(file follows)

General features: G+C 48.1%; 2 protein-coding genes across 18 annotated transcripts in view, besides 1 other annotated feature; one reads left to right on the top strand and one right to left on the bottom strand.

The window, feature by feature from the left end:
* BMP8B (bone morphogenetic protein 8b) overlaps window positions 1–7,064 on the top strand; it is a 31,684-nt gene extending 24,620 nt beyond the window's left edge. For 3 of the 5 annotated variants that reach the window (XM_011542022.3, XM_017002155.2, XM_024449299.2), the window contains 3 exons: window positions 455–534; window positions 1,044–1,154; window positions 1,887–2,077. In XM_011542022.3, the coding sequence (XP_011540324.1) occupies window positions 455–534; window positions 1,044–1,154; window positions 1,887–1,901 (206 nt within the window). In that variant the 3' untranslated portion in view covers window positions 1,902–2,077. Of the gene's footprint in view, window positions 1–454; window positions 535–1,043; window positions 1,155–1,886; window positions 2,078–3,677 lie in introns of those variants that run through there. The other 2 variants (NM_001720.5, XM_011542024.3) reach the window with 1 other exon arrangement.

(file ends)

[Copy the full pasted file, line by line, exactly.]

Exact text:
General features: G+C 48.1%; 2 protein-coding genes across 18 annotated transcripts in view, besides 1 other annotated feature; one reads left to right on the top strand and one right to left on the bottom strand.

The window, feature by feature from the left end:
* BMP8B (bone morphogenetic protein 8b) overlaps window positions 1–7,064 on the top strand; it is a 31,684-nt gene extending 24,620 nt beyond the window's left edge. For 3 of the 5 annotated variants that reach the window (XM_011542022.3, XM_017002155.2, XM_024449299.2), the window contains 3 exons: window positions 455–534; window positions 1,044–1,154; window positions 1,887–2,077. In XM_011542022.3, the coding sequence (XP_011540324.1) occupies window positions 455–534; window positions 1,044–1,154; window positions 1,887–1,901 (206 nt within the window). In that variant the 3' untranslated portion in view covers window positions 1,902–2,077. Of the gene's footprint in view, window positions 1–454; window positions 535–1,043; window positions 1,155–1,886; window positions 2,078–3,677 lie in introns of those variants that run through there. The other 2 variants (NM_001720.5, XM_011542024.3) reach the window with 1 other exon arrangement.